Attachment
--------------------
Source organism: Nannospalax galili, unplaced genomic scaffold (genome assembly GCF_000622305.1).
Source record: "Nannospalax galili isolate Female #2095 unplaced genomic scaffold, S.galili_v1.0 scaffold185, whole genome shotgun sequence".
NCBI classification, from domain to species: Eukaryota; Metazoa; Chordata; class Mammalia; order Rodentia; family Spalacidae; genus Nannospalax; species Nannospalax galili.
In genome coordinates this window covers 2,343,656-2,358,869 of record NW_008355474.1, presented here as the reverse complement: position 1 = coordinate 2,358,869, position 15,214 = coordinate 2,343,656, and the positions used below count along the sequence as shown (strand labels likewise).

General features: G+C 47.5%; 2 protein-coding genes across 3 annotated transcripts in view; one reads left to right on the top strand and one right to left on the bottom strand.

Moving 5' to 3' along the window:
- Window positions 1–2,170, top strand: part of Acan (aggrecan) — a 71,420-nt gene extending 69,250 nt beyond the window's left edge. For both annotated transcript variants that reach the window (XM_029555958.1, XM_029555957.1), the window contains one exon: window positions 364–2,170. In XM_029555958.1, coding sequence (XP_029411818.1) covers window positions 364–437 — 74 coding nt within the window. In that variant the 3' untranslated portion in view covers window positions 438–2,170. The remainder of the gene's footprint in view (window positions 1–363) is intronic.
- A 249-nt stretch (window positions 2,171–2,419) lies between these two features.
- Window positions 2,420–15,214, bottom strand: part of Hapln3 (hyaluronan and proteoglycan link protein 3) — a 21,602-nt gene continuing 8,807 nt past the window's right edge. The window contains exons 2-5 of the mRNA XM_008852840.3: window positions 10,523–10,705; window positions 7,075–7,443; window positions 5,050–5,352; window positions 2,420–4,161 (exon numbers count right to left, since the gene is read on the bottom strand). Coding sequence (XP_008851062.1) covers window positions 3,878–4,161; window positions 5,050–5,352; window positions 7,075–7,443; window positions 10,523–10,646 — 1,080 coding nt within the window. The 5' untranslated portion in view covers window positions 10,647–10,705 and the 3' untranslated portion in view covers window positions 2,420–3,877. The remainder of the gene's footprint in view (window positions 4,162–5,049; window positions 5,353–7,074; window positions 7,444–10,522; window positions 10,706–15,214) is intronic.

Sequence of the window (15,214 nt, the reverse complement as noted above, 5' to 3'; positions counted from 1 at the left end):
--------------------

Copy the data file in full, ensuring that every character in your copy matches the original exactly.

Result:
Source organism: Nannospalax galili, unplaced genomic scaffold (genome assembly GCF_000622305.1).
Source record: "Nannospalax galili isolate Female #2095 unplaced genomic scaffold, S.galili_v1.0 scaffold185, whole genome shotgun sequence".
NCBI classification, from domain to species: Eukaryota; Metazoa; Chordata; class Mammalia; order Rodentia; family Spalacidae; genus Nannospalax; species Nannospalax galili.
In genome coordinates this window covers 2,343,656-2,358,869 of record NW_008355474.1, presented here as the reverse complement: position 1 = coordinate 2,358,869, position 15,214 = coordinate 2,343,656, and the positions used below count along the sequence as shown (strand labels likewise).

General features: G+C 47.5%; 2 protein-coding genes across 3 annotated transcripts in view; one reads left to right on the top strand and one right to left on the bottom strand.

Moving 5' to 3' along the window:
- Window positions 1–2,170, top strand: part of Acan (aggrecan) — a 71,420-nt gene extending 69,250 nt beyond the window's left edge. For both annotated transcript variants that reach the window (XM_029555958.1, XM_029555957.1), the window contains one exon: window positions 364–2,170. In XM_029555958.1, coding sequence (XP_029411818.1) covers window positions 364–437 — 74 coding nt within the window. In that variant the 3' untranslated portion in view covers window positions 438–2,170. The remainder of the gene's footprint in view (window positions 1–363) is intronic.
- A 249-nt stretch (window positions 2,171–2,419) lies between these two features.
- Window positions 2,420–15,214, bottom strand: part of Hapln3 (hyaluronan and proteoglycan link protein 3) — a 21,602-nt gene continuing 8,807 nt past the window's right edge. The window contains exons 2-5 of the mRNA XM_008852840.3: window positions 10,523–10,705; window positions 7,075–7,443; window positions 5,050–5,352; window positions 2,420–4,161 (exon numbers count right to left, since the gene is read on the bottom strand). Coding sequence (XP_008851062.1) covers window positions 3,878–4,161; window positions 5,050–5,352; window positions 7,075–7,443; window positions 10,523–10,646 — 1,080 coding nt within the window. The 5' untranslated portion in view covers window positions 10,647–10,705 and the 3' untranslated portion in view covers window positions 2,420–3,877. The remainder of the gene's footprint in view (window positions 4,162–5,049; window positions 5,353–7,074; window positions 7,444–10,522; window positions 10,706–15,214) is intronic.

Sequence of the window (15,214 nt, the reverse complement as noted above, 5' to 3'; positions counted from 1 at the left end):